Kron says that “Trillium Asset Management has a long history of making investments that directly benefit Native American and Indigenous People, as well as helping to bring the concerns of Indigenous People to corporate decision-makers. Much of our work is in collaboration with native communities and other investors of the Indigenous Peoples Working Group (IPWG) of US SIF: The Forum for Sustainable and Responsible Investing. The way indigenous communities are treated by corporations shows the overlap of many issues that are of concern to investors. It also highlights the collaboration that takes place between communities.”
Resource extraction is often a losing proposition for Native American communities, as corporate goals can conflict with indigenous people’s well-being. Kron shared Trillium’s efforts to help save a very special place.
Protecting Bristol Bay
"Bristol Bay Alaska is a breathtaking, pristine place precious to many stakeholders. It is home to thousands of Alaska Natives whose ancestors have lived in the region for millennia. Central to the rich culture they have developed over thousands of years are the salmon that have been harvested sustainably for generations. The icy waters of the bay yield roughly half of the global harvest of wild sockeye salmon. An estimated 40 million salmon return to the rivers of Bristol Bay every year and are essential to the native subsistence fishing tradition and are also responsible for millions of dollars of income and thousands of jobs.”
“Beginning in 2011, Trillium brought together investors representing over $170 billion in assets to submit comments to the U.S. EPA expressing concern about Pebble Mine, a colossal open-pit mine proposed for Bristol Bay, and requesting a scientific review of the possible impacts of the mine, including the feared devastation of one of the world’s largest sustainable salmon fisheries.”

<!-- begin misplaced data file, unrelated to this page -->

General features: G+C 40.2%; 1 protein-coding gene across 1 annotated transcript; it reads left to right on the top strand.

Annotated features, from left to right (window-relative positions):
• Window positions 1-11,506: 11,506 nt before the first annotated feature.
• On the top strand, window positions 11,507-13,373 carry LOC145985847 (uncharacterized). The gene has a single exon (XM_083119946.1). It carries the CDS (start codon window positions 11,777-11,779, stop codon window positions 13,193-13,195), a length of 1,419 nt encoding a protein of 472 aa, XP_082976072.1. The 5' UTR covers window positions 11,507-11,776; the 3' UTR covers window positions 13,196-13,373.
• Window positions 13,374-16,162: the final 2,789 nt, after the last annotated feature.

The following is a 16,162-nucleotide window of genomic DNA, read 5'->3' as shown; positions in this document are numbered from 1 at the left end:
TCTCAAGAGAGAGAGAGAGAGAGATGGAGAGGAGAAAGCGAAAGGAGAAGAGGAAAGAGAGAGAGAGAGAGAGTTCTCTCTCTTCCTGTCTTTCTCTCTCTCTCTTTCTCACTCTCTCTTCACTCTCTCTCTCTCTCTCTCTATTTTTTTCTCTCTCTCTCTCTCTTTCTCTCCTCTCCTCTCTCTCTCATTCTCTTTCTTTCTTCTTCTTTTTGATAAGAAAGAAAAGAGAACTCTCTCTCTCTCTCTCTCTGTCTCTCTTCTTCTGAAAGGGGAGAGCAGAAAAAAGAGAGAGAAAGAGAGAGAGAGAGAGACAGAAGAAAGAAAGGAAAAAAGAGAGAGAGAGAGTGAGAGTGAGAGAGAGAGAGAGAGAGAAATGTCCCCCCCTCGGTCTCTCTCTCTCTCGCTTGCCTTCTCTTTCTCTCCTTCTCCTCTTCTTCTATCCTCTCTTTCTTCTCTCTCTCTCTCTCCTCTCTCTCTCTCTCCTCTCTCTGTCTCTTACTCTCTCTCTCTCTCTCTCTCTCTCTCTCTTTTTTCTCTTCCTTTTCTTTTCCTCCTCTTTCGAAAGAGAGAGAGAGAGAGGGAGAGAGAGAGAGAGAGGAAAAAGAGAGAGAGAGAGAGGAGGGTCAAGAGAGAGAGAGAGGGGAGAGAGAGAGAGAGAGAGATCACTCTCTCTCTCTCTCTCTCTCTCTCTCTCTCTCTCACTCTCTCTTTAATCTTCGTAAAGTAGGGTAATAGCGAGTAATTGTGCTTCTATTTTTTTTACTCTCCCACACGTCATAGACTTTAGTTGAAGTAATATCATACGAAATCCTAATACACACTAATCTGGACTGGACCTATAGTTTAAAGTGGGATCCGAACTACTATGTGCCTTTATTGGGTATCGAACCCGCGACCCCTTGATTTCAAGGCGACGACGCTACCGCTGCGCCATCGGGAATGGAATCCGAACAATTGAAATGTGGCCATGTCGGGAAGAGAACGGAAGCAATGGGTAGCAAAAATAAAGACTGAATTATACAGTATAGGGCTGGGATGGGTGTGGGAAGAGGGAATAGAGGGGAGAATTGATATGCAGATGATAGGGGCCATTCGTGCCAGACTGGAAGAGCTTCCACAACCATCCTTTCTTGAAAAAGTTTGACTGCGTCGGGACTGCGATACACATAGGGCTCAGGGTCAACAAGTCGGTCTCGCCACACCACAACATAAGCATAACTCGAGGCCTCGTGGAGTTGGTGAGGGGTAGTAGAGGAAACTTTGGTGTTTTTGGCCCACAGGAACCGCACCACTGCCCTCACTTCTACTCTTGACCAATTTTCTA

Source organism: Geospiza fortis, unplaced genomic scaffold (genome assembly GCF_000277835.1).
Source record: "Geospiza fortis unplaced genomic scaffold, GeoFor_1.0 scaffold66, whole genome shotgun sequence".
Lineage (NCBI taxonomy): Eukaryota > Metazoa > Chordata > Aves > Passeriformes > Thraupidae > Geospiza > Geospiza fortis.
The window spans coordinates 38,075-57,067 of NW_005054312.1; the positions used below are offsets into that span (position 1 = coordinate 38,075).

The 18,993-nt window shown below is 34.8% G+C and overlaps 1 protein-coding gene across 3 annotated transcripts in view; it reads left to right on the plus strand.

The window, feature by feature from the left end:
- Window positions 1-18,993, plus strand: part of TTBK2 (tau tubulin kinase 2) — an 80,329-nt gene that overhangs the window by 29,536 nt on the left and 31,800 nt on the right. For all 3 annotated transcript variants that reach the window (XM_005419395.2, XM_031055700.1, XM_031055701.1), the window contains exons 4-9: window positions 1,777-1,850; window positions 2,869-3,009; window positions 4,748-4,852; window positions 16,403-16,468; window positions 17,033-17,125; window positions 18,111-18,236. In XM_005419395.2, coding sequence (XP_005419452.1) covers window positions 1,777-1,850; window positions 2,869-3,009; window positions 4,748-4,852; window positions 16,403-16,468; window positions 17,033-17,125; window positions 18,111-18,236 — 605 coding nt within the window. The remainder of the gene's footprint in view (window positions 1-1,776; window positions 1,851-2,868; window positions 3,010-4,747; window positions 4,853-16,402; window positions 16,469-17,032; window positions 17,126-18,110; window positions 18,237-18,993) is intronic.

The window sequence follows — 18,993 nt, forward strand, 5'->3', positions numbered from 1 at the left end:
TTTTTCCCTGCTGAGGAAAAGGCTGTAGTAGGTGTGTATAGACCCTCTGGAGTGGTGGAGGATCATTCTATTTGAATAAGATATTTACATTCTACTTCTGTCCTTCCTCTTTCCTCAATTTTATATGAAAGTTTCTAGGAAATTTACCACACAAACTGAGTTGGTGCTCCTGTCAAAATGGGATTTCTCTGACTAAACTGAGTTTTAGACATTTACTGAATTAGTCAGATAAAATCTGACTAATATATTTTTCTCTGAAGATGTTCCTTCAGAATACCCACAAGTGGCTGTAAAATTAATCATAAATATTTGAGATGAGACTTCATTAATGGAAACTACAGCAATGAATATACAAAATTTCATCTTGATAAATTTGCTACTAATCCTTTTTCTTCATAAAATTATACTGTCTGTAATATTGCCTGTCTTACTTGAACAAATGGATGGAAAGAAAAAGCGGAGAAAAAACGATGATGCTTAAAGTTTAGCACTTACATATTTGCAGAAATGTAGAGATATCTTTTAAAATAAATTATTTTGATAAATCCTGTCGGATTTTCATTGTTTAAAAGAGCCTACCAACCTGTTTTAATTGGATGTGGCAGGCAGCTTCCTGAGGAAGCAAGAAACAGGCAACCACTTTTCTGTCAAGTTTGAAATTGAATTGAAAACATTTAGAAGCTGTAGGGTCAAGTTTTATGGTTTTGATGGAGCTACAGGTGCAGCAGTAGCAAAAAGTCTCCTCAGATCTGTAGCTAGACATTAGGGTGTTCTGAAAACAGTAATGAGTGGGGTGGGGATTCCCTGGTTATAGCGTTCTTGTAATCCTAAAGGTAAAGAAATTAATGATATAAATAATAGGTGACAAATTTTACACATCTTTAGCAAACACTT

“The mine affected many constituents—indigenous peoples, salmon fisheries, and companies who depend on the priceless resources provided by Bristol Bay. In the end commercial fishing, Native Americans, environmentalists, the $680 billion Food Marketing Institute, and companies including Tiffany’s and Target created a combined voice that led the EPA to announce that it would undertake a more thorough Clean Water Act 404(c) review process. Soon thereafter, mining company Rio Tinto withdrew from the project.”
Never Give up
Some battles are more easily won than others, and Kron answers the question, “What’s next?” with “What’s still left undone?” In this case, the Washington, DC football team is still known as the “Redskins.”
This controversy has simmered in native communities, garnered headlines and been aired on sports channels. The US Patent Office even canceled the federal trademark for the name, deeming it “disparaging to Native Americans.” Kron tells us that “Trillium, along with other members of IPWG, including the Oneida Tribe of Indians of Wisconsin, has been pressing FedEx to take a stand against the Washington, DC Football team name. FedEx is the sponsor of the team’s stadium and its CEO is a part owner in the team.”
“The coalition has been working on getting a resolution in front of shareholders since 2009, but FedEx so far has succeeded in keeping it off the ballot by successfully challenging it at the SEC. We firmly believe investors are entitled to debate this issue in the proxy and the FedEx board and management should not shy away from addressing the reputational risks linked to its sponsorship of the Washington NFL team franchise. Perceptions that FedEx is supporting disparaging and racist language must be addressed.”
At Trillium, persistence is a virtue, and the unglamorous behind the scenes work is what eventually gets the job done. Kron declares “We have been at the SEC year after year to get this resolution on the ballot-we are not giving up!”
NOTE: Mention of specific companies or securities should not be considered an endorsement or a recommendation to buy or sell that security. Past performance is no guarantee of future results.
Posted: March 4, 2015